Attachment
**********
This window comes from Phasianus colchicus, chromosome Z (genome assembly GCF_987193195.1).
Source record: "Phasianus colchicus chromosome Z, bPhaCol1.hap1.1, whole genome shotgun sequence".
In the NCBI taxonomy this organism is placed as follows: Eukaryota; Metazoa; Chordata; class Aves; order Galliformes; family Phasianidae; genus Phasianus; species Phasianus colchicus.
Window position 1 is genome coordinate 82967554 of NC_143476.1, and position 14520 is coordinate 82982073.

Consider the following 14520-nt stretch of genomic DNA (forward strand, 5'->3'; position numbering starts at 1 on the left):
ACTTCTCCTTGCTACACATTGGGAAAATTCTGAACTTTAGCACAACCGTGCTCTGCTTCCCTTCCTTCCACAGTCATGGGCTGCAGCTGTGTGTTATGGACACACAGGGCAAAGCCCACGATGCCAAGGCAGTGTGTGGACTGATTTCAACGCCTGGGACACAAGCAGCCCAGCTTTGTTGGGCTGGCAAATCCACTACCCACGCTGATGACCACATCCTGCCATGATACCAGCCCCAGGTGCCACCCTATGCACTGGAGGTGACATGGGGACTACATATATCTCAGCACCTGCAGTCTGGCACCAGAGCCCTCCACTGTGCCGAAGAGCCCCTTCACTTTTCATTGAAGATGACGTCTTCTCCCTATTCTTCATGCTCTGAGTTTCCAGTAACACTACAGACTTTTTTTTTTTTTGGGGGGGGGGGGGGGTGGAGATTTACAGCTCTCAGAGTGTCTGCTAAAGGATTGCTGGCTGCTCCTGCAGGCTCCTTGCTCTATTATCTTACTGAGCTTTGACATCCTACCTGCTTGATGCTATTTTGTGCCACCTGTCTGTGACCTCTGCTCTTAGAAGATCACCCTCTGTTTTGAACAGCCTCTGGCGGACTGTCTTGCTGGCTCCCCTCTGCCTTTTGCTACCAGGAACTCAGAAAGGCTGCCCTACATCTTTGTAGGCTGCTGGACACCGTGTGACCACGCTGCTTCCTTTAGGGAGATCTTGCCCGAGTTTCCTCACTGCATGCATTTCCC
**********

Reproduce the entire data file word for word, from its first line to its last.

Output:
This window comes from Phasianus colchicus, chromosome Z (genome assembly GCF_987193195.1).
Source record: "Phasianus colchicus chromosome Z, bPhaCol1.hap1.1, whole genome shotgun sequence".
In the NCBI taxonomy this organism is placed as follows: Eukaryota; Metazoa; Chordata; class Aves; order Galliformes; family Phasianidae; genus Phasianus; species Phasianus colchicus.
Window position 1 is genome coordinate 82967554 of NC_143476.1, and position 14520 is coordinate 82982073.

Consider the following 14520-nt stretch of genomic DNA (forward strand, 5'->3'; position numbering starts at 1 on the left):
ACTTCTCCTTGCTACACATTGGGAAAATTCTGAACTTTAGCACAACCGTGCTCTGCTTCCCTTCCTTCCACAGTCATGGGCTGCAGCTGTGTGTTATGGACACACAGGGCAAAGCCCACGATGCCAAGGCAGTGTGTGGACTGATTTCAACGCCTGGGACACAAGCAGCCCAGCTTTGTTGGGCTGGCAAATCCACTACCCACGCTGATGACCACATCCTGCCATGATACCAGCCCCAGGTGCCACCCTATGCACTGGAGGTGACATGGGGACTACATATATCTCAGCACCTGCAGTCTGGCACCAGAGCCCTCCACTGTGCCGAAGAGCCCCTTCACTTTTCATTGAAGATGACGTCTTCTCCCTATTCTTCATGCTCTGAGTTTCCAGTAACACTACAGACTTTTTTTTTTTTTGGGGGGGGGGGGGGGTGGAGATTTACAGCTCTCAGAGTGTCTGCTAAAGGATTGCTGGCTGCTCCTGCAGGCTCCTTGCTCTATTATCTTACTGAGCTTTGACATCCTACCTGCTTGATGCTATTTTGTGCCACCTGTCTGTGACCTCTGCTCTTAGAAGATCACCCTCTGTTTTGAACAGCCTCTGGCGGACTGTCTTGCTGGCTCCCCTCTGCCTTTTGCTACCAGGAACTCAGAAAGGCTGCCCTACATCTTTGTAGGCTGCTGGACACCGTGTGACCACGCTGCTTCCTTTAGGGAGATCTTGCCCGAGTTTCCTCACTGCATGCATTTCCC